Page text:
In a remarkable experiment, a class of 13-year-olds learned twice as quickly when they were not allowed to put their hands up in response to a teacher’s question.And the purpose of this barmy (albeit, seemingly successful) experiment?
Instead, the entire class was forced to write answers on small whiteboards and raise their answers in the air together.
Professor Dylan Wiliam, deputy director of the London University Institute for Education, who led the project, said: ‘The kids and teachers hated it at the beginning.Ah. That’s a quite telling bit of phrasing, isn’t it?
‘The kids who were used to having a quiet time were rattled at having to do something; the ones who were used to showing off to the teacher were upset.’
Answering questions is ‘showing off’. Hmmm…
Professor Wiliam said he wanted to stop the minority of bright pupils dominating the class and to encourage the whole class to take responsibility for their behaviour.Aha! It seems the Prof is a bit of a...well, I couldn’t possibly comment, but wasn’t there a bunch of people famous for experimenting with children to create a better society?
I seem to recall they were quite keen on exercise too:
The Classroom Experiment – which will be broadcast later this month – also found that making pupils exercise at the start of each day helped academic performance.And also putting everyone in fear of informers to encourage obedience and full control:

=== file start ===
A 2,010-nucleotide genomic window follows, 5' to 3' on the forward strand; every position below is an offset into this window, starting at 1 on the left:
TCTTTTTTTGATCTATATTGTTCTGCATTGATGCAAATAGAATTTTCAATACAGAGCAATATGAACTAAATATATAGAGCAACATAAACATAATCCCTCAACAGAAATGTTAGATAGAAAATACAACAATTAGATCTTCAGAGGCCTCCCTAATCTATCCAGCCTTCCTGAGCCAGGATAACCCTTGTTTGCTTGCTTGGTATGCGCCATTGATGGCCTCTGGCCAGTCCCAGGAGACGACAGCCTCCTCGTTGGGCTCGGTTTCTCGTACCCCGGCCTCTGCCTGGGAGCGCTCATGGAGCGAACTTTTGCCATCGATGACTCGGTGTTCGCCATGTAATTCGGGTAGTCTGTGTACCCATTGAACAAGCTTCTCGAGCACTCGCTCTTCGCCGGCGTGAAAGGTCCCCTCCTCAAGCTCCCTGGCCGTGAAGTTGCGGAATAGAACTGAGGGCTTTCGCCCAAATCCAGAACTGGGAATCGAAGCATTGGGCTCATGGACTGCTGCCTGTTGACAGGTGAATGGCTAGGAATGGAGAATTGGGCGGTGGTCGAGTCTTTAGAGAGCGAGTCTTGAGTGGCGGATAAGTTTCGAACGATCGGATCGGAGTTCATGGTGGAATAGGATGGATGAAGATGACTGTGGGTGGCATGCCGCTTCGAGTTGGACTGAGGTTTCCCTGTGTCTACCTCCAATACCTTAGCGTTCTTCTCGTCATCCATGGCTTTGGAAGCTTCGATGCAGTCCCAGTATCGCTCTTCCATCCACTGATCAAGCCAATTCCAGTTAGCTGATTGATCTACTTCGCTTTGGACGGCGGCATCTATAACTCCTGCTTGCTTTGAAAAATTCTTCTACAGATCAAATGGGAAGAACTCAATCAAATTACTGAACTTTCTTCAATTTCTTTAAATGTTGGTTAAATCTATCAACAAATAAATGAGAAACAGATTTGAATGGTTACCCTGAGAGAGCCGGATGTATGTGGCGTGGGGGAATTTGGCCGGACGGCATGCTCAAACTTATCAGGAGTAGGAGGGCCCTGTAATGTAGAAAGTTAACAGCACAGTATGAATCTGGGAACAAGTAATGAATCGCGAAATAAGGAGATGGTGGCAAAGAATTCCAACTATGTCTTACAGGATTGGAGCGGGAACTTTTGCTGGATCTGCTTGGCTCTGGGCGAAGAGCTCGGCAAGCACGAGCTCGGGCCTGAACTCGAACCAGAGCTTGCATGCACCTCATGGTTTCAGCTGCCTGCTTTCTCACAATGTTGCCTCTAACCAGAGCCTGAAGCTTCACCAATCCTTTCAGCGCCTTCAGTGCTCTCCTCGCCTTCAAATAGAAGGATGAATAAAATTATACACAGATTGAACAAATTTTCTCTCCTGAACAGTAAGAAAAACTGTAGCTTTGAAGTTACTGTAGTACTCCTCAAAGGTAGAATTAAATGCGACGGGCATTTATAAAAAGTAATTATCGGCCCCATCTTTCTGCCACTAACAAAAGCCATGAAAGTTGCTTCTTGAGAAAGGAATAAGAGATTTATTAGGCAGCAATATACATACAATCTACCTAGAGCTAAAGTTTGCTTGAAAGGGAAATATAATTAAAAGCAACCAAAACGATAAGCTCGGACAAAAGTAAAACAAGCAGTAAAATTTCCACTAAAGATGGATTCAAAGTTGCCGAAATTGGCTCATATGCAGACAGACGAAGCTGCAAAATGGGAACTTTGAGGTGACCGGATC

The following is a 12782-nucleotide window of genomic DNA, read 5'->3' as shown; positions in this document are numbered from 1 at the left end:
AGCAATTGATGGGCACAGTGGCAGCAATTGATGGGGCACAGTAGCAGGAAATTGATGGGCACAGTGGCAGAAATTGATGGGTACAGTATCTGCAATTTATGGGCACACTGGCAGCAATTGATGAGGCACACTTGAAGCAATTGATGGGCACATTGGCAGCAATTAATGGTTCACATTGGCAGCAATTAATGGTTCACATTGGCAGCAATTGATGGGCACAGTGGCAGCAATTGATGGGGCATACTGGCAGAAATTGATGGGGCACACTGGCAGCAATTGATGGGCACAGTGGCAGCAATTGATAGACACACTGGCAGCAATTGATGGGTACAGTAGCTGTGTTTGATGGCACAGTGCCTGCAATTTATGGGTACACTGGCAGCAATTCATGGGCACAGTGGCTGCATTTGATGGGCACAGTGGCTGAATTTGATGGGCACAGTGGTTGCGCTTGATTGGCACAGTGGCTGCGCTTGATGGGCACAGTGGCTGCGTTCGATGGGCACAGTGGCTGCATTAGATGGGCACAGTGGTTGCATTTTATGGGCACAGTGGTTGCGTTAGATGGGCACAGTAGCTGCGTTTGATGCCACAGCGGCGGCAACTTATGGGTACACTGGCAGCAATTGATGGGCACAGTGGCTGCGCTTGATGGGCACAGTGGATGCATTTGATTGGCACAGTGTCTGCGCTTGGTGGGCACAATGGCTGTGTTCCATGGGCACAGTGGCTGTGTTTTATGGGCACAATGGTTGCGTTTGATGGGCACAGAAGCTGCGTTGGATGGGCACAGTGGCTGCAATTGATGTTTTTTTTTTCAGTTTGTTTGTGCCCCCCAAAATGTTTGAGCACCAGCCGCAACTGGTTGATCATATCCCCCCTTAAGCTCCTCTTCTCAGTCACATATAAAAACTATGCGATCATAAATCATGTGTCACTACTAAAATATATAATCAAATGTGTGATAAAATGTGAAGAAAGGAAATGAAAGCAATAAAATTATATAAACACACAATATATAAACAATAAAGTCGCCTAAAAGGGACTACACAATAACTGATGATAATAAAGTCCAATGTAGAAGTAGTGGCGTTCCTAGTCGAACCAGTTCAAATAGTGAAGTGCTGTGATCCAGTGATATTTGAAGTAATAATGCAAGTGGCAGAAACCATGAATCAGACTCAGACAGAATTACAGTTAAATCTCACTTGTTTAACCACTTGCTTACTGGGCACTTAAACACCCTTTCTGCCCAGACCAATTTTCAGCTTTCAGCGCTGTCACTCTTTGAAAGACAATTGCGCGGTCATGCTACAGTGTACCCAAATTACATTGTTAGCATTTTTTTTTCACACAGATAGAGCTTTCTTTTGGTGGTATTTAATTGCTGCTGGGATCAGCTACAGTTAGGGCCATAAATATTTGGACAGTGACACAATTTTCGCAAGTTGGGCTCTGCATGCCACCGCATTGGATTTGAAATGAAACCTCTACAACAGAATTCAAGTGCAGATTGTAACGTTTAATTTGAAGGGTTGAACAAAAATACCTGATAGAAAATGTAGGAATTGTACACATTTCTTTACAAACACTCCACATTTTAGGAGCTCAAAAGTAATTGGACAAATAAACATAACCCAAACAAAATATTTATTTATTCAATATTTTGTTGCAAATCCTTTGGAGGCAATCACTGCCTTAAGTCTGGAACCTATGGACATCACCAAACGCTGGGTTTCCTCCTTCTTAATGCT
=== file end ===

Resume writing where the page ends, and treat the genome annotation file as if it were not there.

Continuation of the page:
The teacher also monitored a single pupil’s behaviour each day – without telling the class which student was being placed under scrutiny – and then offered a reward of a day at Alton Towers if the student behaved.I’d like to know: did his team of researchers follow the time-honoured path of quiet observations with a clipboard, or did he install a huge bank of CCTV screens, the better to observe from his underground volcano lair while cackling maniacally?
The move was intended to encourage the whole group to take responsibility for earning the reward.
He’s clearly very proud of his achievement, too:
‘The changes we made gave the quieter children confidence, made all pupils know they are expected to participate and created a more supportive atmosphere – nobody laughs any more if someone gets something wrong,’ he said.Oh, that laughter still rings in your ears, doesn’t it?
Was it because they thought you couldn’t spell ‘William’ properly, Prof..?
‘I hope this programme shows how difficult high-quality teaching is.’Well, when people like you are using their classrooms are experimental labs, yes, I’m sure it is…
After one term, pupils learned at twice the speed of peers not taking part and the school was so impressed by the experiment it is continuing with the techniques.All they have to lose are their souls and their free will, I guess…
Hertswood head Jan Palmer Sayer said: ‘The difference was tangible – both in achievements and the dynamics of the class.
‘Teachers were given clear strategies for improvements which didn’t involve spending lots of money on new technology.’
But maybe I’m alone in finding this all rather creepy?